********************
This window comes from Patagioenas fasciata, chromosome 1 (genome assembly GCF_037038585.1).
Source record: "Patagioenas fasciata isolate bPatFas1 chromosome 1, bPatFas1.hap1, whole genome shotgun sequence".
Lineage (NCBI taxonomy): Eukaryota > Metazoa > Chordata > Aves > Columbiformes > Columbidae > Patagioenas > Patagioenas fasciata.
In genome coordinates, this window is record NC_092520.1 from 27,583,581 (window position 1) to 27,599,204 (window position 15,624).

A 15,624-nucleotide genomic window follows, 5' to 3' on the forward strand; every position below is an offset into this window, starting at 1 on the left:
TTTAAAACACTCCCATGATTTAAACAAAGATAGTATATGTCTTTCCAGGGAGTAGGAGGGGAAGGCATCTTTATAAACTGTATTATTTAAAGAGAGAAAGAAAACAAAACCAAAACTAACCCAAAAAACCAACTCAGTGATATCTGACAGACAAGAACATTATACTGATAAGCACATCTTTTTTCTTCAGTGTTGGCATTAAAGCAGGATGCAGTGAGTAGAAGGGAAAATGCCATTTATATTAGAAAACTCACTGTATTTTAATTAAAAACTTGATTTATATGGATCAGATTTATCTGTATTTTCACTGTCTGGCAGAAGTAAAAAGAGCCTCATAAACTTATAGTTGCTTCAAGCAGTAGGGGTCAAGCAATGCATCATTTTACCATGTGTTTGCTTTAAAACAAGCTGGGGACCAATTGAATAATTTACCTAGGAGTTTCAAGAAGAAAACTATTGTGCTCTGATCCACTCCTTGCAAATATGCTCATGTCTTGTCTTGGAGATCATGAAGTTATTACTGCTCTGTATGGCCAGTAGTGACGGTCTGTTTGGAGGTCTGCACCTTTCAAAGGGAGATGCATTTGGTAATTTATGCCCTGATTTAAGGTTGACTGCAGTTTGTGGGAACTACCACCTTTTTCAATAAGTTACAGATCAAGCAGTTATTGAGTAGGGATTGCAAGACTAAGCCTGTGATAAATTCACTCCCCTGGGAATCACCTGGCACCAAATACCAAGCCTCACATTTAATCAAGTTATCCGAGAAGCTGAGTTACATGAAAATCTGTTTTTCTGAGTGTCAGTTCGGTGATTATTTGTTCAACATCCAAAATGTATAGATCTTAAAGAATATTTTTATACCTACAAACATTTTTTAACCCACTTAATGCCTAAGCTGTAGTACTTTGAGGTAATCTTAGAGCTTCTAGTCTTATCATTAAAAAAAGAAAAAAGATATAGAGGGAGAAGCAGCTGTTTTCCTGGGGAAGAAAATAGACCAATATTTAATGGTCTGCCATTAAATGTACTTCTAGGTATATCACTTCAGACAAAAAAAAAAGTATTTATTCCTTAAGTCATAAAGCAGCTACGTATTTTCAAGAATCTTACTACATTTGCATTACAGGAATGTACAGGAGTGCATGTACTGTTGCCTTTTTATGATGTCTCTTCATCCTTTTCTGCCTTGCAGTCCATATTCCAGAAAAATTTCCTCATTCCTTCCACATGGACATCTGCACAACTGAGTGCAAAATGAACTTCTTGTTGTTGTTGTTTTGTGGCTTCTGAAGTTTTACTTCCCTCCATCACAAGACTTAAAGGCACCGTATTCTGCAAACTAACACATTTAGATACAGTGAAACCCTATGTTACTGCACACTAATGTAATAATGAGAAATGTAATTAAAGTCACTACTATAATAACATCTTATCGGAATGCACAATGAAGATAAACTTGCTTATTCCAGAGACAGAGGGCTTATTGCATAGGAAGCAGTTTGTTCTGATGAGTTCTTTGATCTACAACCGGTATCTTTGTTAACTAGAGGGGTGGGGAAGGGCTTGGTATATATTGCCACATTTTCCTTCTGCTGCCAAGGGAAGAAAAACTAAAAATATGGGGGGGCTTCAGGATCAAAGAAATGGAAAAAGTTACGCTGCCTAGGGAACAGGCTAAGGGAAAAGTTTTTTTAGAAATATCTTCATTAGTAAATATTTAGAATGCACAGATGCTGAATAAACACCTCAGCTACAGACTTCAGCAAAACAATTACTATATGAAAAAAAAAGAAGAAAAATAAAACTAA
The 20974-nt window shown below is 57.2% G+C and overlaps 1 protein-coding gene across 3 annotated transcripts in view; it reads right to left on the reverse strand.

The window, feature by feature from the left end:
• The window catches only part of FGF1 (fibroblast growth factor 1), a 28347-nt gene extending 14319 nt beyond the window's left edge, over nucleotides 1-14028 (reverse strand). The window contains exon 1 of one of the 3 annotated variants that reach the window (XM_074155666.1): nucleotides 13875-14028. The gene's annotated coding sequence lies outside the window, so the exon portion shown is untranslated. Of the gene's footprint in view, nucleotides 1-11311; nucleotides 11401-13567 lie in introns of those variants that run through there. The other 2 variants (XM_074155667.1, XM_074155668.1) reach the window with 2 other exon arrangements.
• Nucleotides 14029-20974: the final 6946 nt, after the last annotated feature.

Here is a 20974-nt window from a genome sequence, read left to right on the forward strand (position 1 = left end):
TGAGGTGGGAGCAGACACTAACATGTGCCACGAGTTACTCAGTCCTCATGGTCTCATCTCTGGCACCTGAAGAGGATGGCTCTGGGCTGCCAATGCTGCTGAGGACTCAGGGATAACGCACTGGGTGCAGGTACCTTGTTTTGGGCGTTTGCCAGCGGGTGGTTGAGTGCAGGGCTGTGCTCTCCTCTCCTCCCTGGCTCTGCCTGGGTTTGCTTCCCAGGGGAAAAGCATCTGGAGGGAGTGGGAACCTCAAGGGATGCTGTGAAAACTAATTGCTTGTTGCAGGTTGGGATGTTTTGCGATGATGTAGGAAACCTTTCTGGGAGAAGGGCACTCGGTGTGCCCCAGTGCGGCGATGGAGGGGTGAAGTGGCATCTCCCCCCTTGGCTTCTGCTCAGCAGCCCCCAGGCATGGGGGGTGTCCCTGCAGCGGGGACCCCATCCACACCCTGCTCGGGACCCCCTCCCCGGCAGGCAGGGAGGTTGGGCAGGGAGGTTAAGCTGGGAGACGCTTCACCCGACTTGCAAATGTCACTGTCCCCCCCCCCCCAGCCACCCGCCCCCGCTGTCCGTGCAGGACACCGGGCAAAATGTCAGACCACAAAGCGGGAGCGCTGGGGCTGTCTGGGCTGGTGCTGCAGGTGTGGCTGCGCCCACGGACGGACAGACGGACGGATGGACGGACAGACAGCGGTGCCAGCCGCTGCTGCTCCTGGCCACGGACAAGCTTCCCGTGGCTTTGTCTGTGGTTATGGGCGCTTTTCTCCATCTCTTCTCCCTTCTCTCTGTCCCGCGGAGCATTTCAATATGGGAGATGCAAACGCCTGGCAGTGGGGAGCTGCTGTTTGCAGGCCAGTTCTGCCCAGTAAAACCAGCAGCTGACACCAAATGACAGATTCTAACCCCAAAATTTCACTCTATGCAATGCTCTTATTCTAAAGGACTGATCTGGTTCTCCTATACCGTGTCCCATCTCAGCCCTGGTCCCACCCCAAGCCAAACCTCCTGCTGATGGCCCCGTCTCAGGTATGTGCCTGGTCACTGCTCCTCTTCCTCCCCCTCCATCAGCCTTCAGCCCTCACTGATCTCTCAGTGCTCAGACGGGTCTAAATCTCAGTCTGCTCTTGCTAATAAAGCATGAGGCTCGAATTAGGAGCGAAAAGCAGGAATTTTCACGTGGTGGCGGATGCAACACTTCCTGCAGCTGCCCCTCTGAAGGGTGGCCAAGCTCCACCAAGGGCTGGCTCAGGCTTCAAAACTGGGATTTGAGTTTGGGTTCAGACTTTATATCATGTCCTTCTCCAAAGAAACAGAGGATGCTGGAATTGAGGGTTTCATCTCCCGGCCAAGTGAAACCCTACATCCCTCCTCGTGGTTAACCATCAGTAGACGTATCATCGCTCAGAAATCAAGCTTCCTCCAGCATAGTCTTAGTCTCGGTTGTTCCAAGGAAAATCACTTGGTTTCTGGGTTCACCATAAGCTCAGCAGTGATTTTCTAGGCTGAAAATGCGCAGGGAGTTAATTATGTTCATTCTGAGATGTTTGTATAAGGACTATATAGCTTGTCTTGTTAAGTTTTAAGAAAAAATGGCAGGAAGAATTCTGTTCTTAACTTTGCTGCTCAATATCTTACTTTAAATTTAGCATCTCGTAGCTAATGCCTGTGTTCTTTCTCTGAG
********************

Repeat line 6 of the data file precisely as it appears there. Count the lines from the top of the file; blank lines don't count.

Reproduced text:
TTTAAAACACTCCCATGATTTAAACAAAGATAGTATATGTCTTTCCAGGGAGTAGGAGGGGAAGGCATCTTTATAAACTGTATTATTTAAAGAGAGAAAGAAAACAAAACCAAAACTAACCCAAAAAACCAACTCAGTGATATCTGACAGACAAGAACATTATACTGATAAGCACATCTTTTTTCTTCAGTGTTGGCATTAAAGCAGGATGCAGTGAGTAGAAGGGAAAATGCCATTTATATTAGAAAACTCACTGTATTTTAATTAAAAACTTGATTTATATGGATCAGATTTATCTGTATTTTCACTGTCTGGCAGAAGTAAAAAGAGCCTCATAAACTTATAGTTGCTTCAAGCAGTAGGGGTCAAGCAATGCATCATTTTACCATGTGTTTGCTTTAAAACAAGCTGGGGACCAATTGAATAATTTACCTAGGAGTTTCAAGAAGAAAACTATTGTGCTCTGATCCACTCCTTGCAAATATGCTCATGTCTTGTCTTGGAGATCATGAAGTTATTACTGCTCTGTATGGCCAGTAGTGACGGTCTGTTTGGAGGTCTGCACCTTTCAAAGGGAGATGCATTTGGTAATTTATGCCCTGATTTAAGGTTGACTGCAGTTTGTGGGAACTACCACCTTTTTCAATAAGTTACAGATCAAGCAGTTATTGAGTAGGGATTGCAAGACTAAGCCTGTGATAAATTCACTCCCCTGGGAATCACCTGGCACCAAATACCAAGCCTCACATTTAATCAAGTTATCCGAGAAGCTGAGTTACATGAAAATCTGTTTTTCTGAGTGTCAGTTCGGTGATTATTTGTTCAACATCCAAAATGTATAGATCTTAAAGAATATTTTTATACCTACAAACATTTTTTAACCCACTTAATGCCTAAGCTGTAGTACTTTGAGGTAATCTTAGAGCTTCTAGTCTTATCATTAAAAAAAGAAAAAAGATATAGAGGGAGAAGCAGCTGTTTTCCTGGGGAAGAAAATAGACCAATATTTAATGGTCTGCCATTAAATGTACTTCTAGGTATATCACTTCAGACAAAAAAAAAAGTATTTATTCCTTAAGTCATAAAGCAGCTACGTATTTTCAAGAATCTTACTACATTTGCATTACAGGAATGTACAGGAGTGCATGTACTGTTGCCTTTTTATGATGTCTCTTCATCCTTTTCTGCCTTGCAGTCCATATTCCAGAAAAATTTCCTCATTCCTTCCACATGGACATCTGCACAACTGAGTGCAAAATGAACTTCTTGTTGTTGTTGTTTTGTGGCTTCTGAAGTTTTACTTCCCTCCATCACAAGACTTAAAGGCACCGTATTCTGCAAACTAACACATTTAGATACAGTGAAACCCTATGTTACTGCACACTAATGTAATAATGAGAAATGTAATTAAAGTCACTACTATAATAACATCTTATCGGAATGCACAATGAAGATAAACTTGCTTATTCCAGAGACAGAGGGCTTATTGCATAGGAAGCAGTTTGTTCTGATGAGTTCTTTGATCTACAACCGGTATCTTTGTTAACTAGAGGGGTGGGGAAGGGCTTGGTATATATTGCCACATTTTCCTTCTGCTGCCAAGGGAAGAAAAACTAAAAATATGGGGGGGCTTCAGGATCAAAGAAATGGAAAAAGTTACGCTGCCTAGGGAACAGGCTAAGGGAAAAGTTTTTTTAGAAATATCTTCATTAGTAAATATTTAGAATGCACAGATGCTGAATAAACACCTCAGCTACAGACTTCAGCAAAACAATTACTATATGAAAAAAAAAGAAGAAAAATAAAACTAA